Two of the best books on the stands finally return! Plus we’ve got reviews of books from DC, Marvel, Image, Dark Horse, IDW Publishing, Boom! Studios and Valiant on the docket for you.
The Wicked And The Divine #1
Honestly, the basic premise of this book, that the gods have returned yet again as rock stars, sounds tired on the page. But Kieron Gillen and Jamie McKelvie make it something fascinating, partially because it riffs on disbelief and partially because they’re just that slick. Highly recommended.
Sir Edward Grey, Witchfinder: The Mysteries Of Unland #1
The Lovecraft-esque ghost hunter returns in a new miniseries. Honestly, Tyler Crook’s art alone makes this book a must-buy, but Kim Newman and Maura McHugh offer a cracklingly good yarn with some clever twists on Victorian horror stories. Highly recommended.
Eye of Newt #1
Michael Hague is solely responsible for the art and story of this fantasy book. The art is beautiful and rich. The story… is a bit rushed and in need of more detail. Still, it’s a pretty book, and if you like high fantasy, it’ll be right up your alley.
Teenage Mutant Ninja Turtles: Turtles In Time #1
Paul Allor and Ross Campbell do not, in fact, adapt the beloved video game. But this is still an amusing little romp among the dinosaurs for the Turtles, and Pepperoni, Raph’s new sidekick, is adorable. A good action-packed book for all-ages.
Star Trek: Harlan Ellison’s The City On The Edge Of Forever #1
Oh boy, here we go. This adaptation of Ellison’s script is simultaneously a good story and a demonstration of why Ellison’s story was totally rewritten; he didn’t bother watching the show or even bother to make sense of his idea as Star Trek. It’s a fun read, albeit J.K. Woodward’s art feels a little hazy and unfocused in places, but expect a lot of Internet Arguments about this book in the coming weeks.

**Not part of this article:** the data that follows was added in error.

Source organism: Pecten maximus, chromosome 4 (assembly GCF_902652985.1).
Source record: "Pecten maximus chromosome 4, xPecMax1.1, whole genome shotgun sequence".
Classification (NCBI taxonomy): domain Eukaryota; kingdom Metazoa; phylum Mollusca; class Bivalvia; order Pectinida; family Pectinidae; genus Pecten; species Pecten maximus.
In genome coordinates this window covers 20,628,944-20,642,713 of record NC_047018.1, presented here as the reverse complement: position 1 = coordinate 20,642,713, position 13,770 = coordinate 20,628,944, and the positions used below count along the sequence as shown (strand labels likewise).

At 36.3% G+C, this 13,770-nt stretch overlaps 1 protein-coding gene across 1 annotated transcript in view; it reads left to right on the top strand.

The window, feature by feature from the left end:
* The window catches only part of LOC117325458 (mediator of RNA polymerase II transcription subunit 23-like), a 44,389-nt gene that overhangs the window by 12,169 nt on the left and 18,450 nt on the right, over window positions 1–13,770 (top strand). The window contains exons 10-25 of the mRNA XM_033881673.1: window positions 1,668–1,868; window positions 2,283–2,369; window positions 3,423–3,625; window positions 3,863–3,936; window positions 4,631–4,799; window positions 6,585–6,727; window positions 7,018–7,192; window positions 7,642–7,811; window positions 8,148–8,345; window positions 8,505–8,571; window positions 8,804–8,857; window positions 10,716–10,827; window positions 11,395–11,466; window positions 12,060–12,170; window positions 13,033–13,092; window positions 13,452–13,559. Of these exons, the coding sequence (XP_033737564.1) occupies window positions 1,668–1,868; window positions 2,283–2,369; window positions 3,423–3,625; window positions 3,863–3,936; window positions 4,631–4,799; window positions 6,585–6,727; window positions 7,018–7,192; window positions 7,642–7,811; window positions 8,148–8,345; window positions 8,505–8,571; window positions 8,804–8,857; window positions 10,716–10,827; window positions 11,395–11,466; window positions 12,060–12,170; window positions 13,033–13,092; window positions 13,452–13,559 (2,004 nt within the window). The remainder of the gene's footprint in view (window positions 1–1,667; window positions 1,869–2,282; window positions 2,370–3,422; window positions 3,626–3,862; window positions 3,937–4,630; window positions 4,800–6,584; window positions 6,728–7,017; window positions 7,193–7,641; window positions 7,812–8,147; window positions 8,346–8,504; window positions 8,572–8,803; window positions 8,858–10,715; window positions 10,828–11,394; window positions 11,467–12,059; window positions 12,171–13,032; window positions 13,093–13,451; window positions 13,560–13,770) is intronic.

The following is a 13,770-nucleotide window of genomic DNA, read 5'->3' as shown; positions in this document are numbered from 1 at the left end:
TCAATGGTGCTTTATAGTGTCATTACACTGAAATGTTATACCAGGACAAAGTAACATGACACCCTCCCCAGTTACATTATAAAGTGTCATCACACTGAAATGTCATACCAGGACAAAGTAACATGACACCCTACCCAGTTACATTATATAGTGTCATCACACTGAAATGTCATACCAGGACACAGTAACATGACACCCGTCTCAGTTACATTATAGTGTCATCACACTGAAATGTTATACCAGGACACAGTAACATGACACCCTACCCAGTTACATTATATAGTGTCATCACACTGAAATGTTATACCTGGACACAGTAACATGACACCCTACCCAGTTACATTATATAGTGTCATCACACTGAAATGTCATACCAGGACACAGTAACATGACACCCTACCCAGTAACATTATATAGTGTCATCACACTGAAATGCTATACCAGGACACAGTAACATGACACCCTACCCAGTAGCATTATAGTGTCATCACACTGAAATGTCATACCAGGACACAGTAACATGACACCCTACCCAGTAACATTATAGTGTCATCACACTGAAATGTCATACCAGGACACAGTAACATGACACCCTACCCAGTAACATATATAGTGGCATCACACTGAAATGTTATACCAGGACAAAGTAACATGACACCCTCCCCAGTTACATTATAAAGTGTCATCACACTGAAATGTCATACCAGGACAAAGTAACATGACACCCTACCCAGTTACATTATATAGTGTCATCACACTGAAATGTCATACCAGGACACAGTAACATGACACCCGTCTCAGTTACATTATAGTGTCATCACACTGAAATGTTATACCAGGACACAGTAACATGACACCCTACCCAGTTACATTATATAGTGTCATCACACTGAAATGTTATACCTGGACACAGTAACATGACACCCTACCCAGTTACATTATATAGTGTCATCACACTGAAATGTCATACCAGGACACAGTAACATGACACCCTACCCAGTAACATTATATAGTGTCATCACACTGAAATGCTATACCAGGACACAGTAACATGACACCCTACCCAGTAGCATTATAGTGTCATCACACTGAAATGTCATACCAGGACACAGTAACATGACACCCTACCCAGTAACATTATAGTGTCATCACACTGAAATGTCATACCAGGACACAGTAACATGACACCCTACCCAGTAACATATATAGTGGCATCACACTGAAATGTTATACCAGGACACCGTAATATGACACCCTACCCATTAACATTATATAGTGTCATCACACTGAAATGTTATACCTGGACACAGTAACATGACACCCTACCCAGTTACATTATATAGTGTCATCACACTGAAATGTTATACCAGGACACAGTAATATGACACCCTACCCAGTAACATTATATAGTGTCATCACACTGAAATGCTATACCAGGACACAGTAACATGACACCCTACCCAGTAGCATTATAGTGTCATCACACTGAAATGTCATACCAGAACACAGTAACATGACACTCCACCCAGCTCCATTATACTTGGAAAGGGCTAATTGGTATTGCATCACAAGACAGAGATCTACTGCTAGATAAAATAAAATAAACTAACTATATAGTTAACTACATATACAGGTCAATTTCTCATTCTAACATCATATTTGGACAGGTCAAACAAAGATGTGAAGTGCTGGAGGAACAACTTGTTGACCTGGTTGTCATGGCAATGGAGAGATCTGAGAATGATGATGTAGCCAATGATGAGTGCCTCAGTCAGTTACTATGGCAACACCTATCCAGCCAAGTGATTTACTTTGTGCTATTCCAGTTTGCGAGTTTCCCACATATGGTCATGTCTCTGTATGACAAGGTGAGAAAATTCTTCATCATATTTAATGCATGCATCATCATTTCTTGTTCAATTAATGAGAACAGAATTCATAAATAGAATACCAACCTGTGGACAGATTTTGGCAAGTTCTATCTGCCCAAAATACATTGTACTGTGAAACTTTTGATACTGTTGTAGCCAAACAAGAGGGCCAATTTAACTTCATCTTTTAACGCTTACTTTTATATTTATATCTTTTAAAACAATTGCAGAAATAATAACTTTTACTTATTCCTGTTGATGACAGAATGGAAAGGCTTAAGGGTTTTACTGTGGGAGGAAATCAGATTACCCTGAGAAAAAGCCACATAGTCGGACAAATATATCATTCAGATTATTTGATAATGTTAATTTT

Chuck Dixon’s frozen-over wasteland returns! And it’s a pretty solid adventure comic. Dixon’s real gift here is characterization; our heroes play off each other well and define each other in smart ways. It’s not exactly groundbreaking, but it’s a great read with some great art, and worth picking up.
Thomas Alsop #1
Apparently it’s believed that Hellblazer needed to be set in New York and given the usual NYC provincial attitude towards the rest of the world. This isn’t a badly done book, but the concept is a bit threadbare and it needs a bit more work to be truly interesting. Still worth a read for urban fantasy fans.
Kill Shakespeare: The Mask Of Night #1
Conor McCreery, Anthony Del Col, and Andy Berlanger bring back one of the single best comics in recent years. Once again, Berlanger’s woodcut-style of artwork and McCreery and Del Col’s love of Shakespeare and his way with words elevate this book from just another collection of public domain characters to something genuinely unique. Highly recommended.